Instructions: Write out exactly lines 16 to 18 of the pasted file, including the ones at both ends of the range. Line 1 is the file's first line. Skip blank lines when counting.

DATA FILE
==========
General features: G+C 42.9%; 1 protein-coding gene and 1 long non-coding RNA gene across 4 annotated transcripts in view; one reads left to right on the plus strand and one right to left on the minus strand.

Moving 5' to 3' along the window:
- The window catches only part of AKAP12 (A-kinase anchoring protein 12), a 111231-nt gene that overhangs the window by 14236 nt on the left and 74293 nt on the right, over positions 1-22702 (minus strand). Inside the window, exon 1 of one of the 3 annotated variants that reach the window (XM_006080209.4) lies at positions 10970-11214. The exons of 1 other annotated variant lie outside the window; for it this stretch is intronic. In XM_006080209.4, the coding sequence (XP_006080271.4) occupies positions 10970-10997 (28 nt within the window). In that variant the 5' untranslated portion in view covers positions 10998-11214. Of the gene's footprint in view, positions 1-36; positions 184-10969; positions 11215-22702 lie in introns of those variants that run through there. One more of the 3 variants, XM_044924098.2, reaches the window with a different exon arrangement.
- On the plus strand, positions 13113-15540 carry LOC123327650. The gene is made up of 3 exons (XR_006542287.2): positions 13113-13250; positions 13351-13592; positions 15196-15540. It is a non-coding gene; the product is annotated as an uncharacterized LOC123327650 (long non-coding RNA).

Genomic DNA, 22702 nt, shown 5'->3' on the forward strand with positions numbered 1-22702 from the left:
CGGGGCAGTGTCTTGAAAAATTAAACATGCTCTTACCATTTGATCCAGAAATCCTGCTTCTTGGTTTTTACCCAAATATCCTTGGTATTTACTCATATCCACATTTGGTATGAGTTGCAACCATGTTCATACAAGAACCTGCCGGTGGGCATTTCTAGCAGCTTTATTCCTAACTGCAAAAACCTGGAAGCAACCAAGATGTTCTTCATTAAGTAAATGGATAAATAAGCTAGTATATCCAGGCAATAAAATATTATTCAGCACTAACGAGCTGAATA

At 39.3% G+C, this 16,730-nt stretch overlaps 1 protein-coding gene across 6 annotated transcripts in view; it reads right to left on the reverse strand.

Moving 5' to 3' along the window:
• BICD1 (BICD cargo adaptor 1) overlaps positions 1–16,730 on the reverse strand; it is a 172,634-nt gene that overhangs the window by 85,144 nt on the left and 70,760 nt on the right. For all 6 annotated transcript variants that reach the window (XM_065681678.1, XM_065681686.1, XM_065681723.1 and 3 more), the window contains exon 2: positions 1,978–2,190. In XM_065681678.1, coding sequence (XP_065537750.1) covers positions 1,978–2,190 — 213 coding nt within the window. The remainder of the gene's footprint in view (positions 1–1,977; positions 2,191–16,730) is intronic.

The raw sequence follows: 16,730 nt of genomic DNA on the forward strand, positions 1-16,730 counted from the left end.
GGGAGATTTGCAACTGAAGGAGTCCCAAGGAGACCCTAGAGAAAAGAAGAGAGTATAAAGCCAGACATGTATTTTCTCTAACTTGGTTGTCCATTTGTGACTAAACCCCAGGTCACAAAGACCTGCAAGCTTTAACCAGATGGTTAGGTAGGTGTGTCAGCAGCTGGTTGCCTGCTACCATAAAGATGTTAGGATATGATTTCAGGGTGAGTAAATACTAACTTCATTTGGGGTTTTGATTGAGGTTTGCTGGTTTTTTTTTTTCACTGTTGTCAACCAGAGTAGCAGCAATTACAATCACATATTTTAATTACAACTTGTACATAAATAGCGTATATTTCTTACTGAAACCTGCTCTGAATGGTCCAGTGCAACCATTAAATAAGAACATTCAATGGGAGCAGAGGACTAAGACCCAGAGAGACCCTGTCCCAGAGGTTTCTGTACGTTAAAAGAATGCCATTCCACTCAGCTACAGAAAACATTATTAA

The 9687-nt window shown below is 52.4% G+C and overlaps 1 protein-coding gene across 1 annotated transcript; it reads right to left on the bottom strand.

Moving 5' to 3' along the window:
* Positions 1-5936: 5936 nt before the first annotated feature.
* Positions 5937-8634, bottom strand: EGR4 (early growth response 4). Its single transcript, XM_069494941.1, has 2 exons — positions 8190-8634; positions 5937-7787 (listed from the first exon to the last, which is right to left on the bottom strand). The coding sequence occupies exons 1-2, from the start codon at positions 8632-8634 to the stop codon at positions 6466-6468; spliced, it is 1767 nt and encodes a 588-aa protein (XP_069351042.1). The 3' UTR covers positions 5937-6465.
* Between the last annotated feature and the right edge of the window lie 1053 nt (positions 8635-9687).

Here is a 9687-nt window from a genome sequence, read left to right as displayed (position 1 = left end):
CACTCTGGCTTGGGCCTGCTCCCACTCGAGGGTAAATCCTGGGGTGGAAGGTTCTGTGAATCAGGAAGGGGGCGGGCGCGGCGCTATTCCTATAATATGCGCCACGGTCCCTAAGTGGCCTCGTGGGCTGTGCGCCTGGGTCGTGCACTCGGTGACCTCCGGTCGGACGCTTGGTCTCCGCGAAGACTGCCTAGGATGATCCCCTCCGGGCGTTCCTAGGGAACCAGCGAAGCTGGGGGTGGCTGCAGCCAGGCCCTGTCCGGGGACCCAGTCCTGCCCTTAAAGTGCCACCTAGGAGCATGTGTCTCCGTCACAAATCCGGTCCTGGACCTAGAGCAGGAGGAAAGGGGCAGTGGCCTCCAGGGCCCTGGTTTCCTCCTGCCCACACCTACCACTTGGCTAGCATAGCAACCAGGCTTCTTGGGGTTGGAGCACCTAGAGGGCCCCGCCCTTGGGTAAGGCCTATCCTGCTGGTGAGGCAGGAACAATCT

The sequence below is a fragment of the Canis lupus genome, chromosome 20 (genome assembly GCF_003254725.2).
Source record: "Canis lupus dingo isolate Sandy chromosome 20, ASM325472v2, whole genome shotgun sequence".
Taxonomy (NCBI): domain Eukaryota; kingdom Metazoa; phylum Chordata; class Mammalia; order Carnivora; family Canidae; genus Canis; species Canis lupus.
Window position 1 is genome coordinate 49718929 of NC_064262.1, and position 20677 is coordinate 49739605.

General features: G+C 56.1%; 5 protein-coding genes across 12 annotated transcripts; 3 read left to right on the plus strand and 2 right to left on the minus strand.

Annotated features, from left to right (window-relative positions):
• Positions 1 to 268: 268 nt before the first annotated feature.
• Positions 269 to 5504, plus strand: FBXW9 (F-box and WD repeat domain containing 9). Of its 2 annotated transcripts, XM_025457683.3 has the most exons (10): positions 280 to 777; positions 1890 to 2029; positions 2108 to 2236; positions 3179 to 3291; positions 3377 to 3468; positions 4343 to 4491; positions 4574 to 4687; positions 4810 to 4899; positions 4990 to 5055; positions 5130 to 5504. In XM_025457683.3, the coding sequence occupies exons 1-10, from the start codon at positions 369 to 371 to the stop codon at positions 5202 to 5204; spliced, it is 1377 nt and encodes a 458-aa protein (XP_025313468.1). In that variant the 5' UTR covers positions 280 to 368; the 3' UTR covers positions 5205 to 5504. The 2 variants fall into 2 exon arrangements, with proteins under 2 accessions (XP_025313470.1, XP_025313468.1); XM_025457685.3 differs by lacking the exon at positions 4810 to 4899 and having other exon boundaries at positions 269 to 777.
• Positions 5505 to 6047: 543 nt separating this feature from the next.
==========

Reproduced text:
* Between the last annotated feature and the right edge of the window lie 1053 nt (positions 8635-9687).

Here is a 9687-nt window from a genome sequence, read left to right as displayed (position 1 = left end):
CACTCTGGCTTGGGCCTGCTCCCACTCGAGGGTAAATCCTGGGGTGGAAGGTTCTGTGAATCAGGAAGGGGGCGGGCGCGGCGCTATTCCTATAATATGCGCCACGGTCCCTAAGTGGCCTCGTGGGCTGTGCGCCTGGGTCGTGCACTCGGTGACCTCCGGTCGGACGCTTGGTCTCCGCGAAGACTGCCTAGGATGATCCCCTCCGGGCGTTCCTAGGGAACCAGCGAAGCTGGGGGTGGCTGCAGCCAGGCCCTGTCCGGGGACCCAGTCCTGCCCTTAAAGTGCCACCTAGGAGCATGTGTCTCCGTCACAAATCCGGTCCTGGACCTAGAGCAGGAGGAAAGGGGCAGTGGCCTCCAGGGCCCTGGTTTCCTCCTGCCCACACCTACCACTTGGCTAGCATAGCAACCAGGCTTCTTGGGGTTGGAGCACCTAGAGGGCCCCGCCCTTGGGTAAGGCCTATCCTGCTGGTGAGGCAGGAACAATCT